Modeling Economic Output and Economic Growth with respect to Economic Freedom


Modeling Economic Output and Economic Growth with respect to Economic Freedom A COMPARATIVE STUDY OF DEVELOPING AND DEVELOPED COUNTRIES


Background to thesis

The governing dynamics behind the output of an economy (GDP) is subject to constant debate in economics. What makes an economy prosper and why are some countries more prosperous than others? Alongside the debate, extensive theoretical and empirical research has tried to answer this question.
The original neoclassical growth model from economists Solow (1956) and Swan (1956) suggest that the GDP of poor countries will – under the right conditions – grow faster than the GDP of rich countries, which is why the starting level of income must be of importance to economic growth. The models did not provide a satisfying explanation for why productivity was lower in poorer countries, but it laid the foundation for empirical research on the subject.
Extensions from economists Romer et al. (1992) provided a model that took human capital in account for explaining why productivity was lower in developing countries. Further extensions from Hall & Jones (1999) suggested that social infrastructure also should be included in the model in order to describe the environment in which agents ultimately produce economic output. Within the term social infrastructure there are defining measures such as rule of law, property rights and freedom of contract – all measures of economic freedom.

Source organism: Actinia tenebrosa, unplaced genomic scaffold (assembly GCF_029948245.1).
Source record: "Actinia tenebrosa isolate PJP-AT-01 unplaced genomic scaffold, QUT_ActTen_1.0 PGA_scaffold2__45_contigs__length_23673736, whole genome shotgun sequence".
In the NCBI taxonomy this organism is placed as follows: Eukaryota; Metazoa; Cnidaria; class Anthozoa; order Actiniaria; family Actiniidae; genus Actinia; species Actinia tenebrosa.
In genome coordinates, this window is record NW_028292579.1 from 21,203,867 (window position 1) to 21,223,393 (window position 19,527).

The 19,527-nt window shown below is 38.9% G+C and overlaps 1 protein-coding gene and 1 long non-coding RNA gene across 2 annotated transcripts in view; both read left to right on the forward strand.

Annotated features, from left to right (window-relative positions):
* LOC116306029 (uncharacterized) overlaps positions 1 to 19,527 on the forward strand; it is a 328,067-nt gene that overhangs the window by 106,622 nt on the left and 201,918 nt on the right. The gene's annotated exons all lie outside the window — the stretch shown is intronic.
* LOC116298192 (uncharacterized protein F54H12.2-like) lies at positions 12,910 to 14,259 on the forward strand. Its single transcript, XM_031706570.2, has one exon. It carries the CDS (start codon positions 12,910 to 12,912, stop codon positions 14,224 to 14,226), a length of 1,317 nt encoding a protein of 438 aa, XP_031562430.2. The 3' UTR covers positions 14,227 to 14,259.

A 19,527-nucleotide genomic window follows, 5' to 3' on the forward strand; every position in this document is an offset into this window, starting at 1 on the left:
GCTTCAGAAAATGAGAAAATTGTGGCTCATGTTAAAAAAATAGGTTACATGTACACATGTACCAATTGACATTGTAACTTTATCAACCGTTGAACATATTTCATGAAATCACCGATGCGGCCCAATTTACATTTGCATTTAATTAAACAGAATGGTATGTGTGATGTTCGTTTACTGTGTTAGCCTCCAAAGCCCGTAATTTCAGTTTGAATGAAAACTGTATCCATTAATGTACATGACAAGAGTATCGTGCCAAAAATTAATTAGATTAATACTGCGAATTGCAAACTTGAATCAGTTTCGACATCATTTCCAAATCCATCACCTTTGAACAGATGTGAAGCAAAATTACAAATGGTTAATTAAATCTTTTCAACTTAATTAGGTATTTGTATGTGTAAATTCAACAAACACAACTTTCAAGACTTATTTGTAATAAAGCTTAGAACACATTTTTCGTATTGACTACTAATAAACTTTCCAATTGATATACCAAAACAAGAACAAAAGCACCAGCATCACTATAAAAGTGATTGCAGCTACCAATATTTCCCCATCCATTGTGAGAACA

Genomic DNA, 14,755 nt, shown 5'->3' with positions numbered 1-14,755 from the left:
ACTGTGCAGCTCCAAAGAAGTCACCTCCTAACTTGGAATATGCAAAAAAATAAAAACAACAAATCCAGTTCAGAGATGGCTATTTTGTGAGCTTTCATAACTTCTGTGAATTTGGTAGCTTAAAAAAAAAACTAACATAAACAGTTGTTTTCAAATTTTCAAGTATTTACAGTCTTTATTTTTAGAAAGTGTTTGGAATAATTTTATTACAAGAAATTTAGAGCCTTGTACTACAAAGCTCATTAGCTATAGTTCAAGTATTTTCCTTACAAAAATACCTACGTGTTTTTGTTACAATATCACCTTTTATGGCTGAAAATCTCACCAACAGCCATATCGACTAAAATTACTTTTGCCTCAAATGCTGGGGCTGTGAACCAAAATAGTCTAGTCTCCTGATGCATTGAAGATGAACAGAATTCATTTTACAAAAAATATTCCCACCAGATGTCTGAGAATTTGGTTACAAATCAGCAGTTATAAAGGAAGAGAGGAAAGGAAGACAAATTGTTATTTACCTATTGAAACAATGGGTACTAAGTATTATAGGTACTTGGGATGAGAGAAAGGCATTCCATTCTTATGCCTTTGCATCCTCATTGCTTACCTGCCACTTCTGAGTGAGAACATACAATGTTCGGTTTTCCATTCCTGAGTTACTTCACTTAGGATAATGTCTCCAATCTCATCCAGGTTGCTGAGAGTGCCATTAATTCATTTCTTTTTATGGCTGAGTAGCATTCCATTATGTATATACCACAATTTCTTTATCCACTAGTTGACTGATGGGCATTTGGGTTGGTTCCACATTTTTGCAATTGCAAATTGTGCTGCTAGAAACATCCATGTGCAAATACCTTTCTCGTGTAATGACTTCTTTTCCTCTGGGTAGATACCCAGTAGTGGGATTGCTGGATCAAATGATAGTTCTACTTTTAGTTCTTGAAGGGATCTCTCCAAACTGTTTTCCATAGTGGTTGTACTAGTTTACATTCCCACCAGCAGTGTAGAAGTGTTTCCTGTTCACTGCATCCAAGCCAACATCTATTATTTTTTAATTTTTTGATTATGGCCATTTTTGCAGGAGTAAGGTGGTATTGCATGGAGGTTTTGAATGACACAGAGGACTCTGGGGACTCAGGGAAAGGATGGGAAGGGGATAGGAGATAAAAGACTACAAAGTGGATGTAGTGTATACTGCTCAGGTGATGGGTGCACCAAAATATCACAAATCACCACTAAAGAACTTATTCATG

The relationship between economic freedom and economic growth has been examined by researchers with varying results. Notably, De Haan & Sturm (2000), used cross-sectional data from 80 countries over years 1975-1990 and found that there was a significant positive correlation between economic growth and changes in economic freedom – but not between economic growth and the level of economic freedom. Other researchers such as Scully (2002) and Dawson (2002) found a significant positive correlation between the level of economic freedom and economic growth.
As mentioned above, most papers have examined the relationship between GDP/capita growth and economic freedom on a cross-country sample, which arguably signifies short- term growth (Hall & Jones, 1995). This paper aims to further expand the knowledge on long-term economic growth by examining the GDP/capita level of 50 countries (of which 25 are developing and 25 developed) in relation to their respective level of economic freedom, using more recent data from year 2000 to 2013 – as well as the short-term growth by studying the GDP/capita growth rate. Furthermore, this paper will examine what impact economic freedom has within the sample groups of developed and developing countries.


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